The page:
Of course, when you have been in the army and seen incredible horror and are a multi-millionaire playing to thousands of people around the World every night – even if you’re relegated to ‘opening act’ status – I guess that career low isn’t that hard to deal with.

But hey, while I won’t listen to his songs, I will happily read his tweets.



Why Nike Win …
July 18, 2017, 6:15 am
Filed under: A Bit Of Inspiration, Agency Culture, Creativity, Empathy, Nike, Wieden+Kennedy

When I left Wieden+Kennedy, my stupid lovely clients at Nike decided that instead of having a party to celebrate me going [which they probably did later] they would give me a present.

Now that is nice in itself, but when you receive a custom made cigar box guitar featuring little symbols that represent me as a person … from my Birkenstocks to the Forest logo to the Owl that represents my Mum, well that takes things to a whole different level.

I shouldn’t be surprised by their generosity because they’ve shown over and over again that they give a shit about people who give a shit about sport, but given [1] I’m hardly the most athletic of souls, [2] I support Forest, a team who challenges the definition of sports and [3] I gave them nothing but pain and attitude for 7 years [which I was reminded of on a daily basis] … this gesture goes beyond anything I could ever hope for, let alone imagine.

I am a firm believer that you can tell a lot about people – and companies – by the way they treat others when there’s little in it for them and what NIKE did for me explains why I feel it was an honour to work with them and why I genuinely hope to do it again one day.

Thank you Swoosh folks, you are a bunch of wonderful fools.



Samsung Are Right, Apple Do Lead The Blind, But Sometimes That’s A Great Thing …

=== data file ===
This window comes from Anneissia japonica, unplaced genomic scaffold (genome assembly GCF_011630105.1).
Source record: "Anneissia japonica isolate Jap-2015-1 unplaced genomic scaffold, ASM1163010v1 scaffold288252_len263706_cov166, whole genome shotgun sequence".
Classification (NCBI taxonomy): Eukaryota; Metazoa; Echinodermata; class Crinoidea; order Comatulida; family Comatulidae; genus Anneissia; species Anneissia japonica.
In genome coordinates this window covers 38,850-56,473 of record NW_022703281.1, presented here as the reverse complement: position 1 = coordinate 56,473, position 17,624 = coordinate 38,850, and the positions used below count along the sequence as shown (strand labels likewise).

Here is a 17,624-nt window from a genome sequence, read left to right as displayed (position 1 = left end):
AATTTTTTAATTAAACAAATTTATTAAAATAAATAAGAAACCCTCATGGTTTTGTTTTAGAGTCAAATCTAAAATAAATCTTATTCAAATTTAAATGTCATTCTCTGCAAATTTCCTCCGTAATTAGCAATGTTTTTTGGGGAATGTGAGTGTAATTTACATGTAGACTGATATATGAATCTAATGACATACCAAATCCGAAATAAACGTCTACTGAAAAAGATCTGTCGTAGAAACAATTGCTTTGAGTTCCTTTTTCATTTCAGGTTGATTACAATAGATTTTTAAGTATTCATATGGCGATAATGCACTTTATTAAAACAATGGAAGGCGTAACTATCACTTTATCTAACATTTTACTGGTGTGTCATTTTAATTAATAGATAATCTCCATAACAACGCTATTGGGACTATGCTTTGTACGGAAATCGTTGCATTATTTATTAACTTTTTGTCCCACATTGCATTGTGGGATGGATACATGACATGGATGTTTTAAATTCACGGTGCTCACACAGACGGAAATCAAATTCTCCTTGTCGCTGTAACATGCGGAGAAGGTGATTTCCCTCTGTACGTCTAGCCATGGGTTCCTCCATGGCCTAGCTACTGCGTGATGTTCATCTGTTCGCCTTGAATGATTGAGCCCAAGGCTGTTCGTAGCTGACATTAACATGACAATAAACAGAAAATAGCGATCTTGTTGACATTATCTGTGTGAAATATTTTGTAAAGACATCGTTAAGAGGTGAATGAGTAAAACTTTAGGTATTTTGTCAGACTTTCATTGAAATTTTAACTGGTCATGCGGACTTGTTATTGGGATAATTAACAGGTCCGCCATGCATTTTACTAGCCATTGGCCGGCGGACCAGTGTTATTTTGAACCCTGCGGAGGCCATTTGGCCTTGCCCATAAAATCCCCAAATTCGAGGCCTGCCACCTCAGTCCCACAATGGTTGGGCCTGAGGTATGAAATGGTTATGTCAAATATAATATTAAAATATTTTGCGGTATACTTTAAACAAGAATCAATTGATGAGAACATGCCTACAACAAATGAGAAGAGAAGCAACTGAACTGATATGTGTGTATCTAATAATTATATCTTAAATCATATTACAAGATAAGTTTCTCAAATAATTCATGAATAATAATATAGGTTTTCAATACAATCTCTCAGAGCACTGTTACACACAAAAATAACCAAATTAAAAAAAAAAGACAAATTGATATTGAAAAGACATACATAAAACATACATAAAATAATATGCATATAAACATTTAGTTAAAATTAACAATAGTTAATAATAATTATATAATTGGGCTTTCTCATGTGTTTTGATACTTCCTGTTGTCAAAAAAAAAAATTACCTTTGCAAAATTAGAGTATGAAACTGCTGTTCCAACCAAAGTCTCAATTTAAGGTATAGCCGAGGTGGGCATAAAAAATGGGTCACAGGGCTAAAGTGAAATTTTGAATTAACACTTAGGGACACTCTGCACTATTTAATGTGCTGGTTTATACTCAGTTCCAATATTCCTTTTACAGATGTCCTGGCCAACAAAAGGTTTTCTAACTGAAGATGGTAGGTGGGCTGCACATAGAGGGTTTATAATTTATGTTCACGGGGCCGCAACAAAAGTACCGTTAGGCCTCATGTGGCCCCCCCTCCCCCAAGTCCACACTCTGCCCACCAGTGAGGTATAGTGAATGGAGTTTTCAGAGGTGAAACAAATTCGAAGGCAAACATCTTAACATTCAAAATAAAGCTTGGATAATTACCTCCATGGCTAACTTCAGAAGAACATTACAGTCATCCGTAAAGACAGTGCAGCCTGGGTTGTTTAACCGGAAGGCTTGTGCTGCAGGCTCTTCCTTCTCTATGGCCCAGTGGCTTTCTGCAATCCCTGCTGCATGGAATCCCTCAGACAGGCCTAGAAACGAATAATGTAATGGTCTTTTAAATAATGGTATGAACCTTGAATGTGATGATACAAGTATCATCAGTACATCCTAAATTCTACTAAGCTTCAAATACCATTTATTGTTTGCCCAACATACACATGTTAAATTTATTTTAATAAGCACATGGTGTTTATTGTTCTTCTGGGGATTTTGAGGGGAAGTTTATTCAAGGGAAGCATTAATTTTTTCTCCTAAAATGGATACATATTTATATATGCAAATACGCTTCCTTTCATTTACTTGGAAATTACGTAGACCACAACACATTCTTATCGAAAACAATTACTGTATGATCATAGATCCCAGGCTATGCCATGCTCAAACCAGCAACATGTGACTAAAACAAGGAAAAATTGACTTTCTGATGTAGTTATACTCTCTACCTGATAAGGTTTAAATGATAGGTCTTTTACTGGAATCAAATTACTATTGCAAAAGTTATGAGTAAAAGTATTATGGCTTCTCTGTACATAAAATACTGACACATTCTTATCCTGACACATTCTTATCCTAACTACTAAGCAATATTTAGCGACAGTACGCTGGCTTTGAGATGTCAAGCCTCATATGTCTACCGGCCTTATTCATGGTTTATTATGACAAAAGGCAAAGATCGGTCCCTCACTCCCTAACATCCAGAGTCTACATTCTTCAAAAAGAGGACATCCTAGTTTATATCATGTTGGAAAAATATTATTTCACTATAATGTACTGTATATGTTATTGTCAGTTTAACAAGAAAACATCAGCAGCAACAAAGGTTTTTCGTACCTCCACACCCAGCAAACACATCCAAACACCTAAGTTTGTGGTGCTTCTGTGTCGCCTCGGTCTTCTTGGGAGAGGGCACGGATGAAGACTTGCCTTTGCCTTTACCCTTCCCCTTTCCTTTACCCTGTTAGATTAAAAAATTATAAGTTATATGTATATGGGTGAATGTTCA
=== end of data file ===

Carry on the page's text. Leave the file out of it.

A few weeks ago, I smashed the screen of my iPhone 7.

To say I was annoyed was an understatement, especially when I was told that all of Shanghai’s Genius Bars were fully booked for 6 weeks so the only thing I could do – if I wanted things to be sorted quickly – was to turn up at an Apple store and queue up for hours on end.

So I did.

I got up early and was at the store at 8am so I could be first when the doors opened.

And you know what, I’m glad I did because otherwise I would not have been able to see this …

“What’s that you ask?”

It’s a group of blind people being given access to the store before it opens so they can shop safely and comfortably.

It may seem a little thing to us, but it would be a huge thing for them.

As we saw with Asda doing a special open store for customers suffering with autism, the retail industry is miles ahead of most organisations in terms of customer understanding and service.

Not to mention being light years ahead of adland and their often embarrassing attempts to make a difference to culture. Though, to be fair, that’s because most of them are only doing it because they want to win an industry award [namely a Cannes Lion] than to actually make something that has any real benefit for society.



Running With Only The Odd Glance Back …
March 9, 2017, 6:15 am
Filed under: Anniversary, Comment, Dad, Death, Emotion, Empathy, Fatherhood, Mum, Mum & Dad, My Fatherhood, Parents

Today is the 2nd anniversary of my wonderful Mum passing away.

If I’m being honest, I’m going through a strange time with it.

On one hand, it seems like yesterday.

The pain. The sadness. The despair.

When I stop and think about it, it re-awakens all the trauma from that day and the days that followed.

However, I am conscious that these thoughts only occur when I give them time to happen.

They are no longer just sitting in my mind, waiting to jump out … I have to open the door to let them in.

I think Mum would be happy about that.

She would never want me to still feel paralysed by the sadness of her loss.

All she would want is for me to think of her in happy terms … remembering the good times we had together.

And I do.

Almost every day.

But I have to admit, I feel a bit guilty about that.

It’s as if I’m not honouring her properly.